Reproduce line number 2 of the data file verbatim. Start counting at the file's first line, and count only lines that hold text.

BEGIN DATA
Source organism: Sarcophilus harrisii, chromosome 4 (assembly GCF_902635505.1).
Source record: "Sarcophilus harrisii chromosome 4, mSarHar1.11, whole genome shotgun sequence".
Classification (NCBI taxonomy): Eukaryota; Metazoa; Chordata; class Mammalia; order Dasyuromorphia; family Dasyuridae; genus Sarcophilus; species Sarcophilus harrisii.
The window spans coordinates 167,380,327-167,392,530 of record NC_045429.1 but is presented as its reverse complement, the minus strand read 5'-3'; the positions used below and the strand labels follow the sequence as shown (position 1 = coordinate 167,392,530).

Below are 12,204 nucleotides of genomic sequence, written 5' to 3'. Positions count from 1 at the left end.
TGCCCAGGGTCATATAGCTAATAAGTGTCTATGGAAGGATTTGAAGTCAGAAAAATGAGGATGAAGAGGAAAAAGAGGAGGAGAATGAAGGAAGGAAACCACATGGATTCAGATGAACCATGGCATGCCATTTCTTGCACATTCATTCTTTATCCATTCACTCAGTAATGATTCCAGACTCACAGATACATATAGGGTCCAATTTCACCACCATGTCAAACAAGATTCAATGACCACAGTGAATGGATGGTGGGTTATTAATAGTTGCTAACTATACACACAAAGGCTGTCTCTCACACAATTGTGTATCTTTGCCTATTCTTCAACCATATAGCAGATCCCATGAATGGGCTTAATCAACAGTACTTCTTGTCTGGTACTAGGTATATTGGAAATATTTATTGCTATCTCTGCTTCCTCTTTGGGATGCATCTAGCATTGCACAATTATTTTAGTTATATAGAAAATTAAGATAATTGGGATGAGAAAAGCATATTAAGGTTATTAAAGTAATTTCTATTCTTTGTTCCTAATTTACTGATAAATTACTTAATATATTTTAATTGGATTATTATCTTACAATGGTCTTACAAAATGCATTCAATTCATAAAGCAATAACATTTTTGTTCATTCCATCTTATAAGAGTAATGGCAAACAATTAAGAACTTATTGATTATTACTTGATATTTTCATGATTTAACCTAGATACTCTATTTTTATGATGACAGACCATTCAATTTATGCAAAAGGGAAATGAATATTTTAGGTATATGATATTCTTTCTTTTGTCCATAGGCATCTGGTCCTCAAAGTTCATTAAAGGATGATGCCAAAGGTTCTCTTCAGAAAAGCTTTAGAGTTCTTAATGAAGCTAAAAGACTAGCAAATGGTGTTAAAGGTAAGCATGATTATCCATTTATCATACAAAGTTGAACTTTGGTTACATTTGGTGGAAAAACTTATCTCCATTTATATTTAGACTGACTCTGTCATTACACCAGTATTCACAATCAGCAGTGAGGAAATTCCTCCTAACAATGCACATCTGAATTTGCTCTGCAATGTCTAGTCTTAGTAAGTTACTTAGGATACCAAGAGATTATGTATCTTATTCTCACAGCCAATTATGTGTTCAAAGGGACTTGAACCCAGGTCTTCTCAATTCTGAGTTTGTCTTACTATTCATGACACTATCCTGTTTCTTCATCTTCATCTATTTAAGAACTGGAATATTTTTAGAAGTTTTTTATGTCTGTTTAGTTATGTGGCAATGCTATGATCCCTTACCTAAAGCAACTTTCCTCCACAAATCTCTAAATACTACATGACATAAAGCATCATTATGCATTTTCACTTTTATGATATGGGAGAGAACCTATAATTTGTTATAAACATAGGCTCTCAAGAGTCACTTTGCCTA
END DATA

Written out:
Source record: "Sarcophilus harrisii chromosome 4, mSarHar1.11, whole genome shotgun sequence".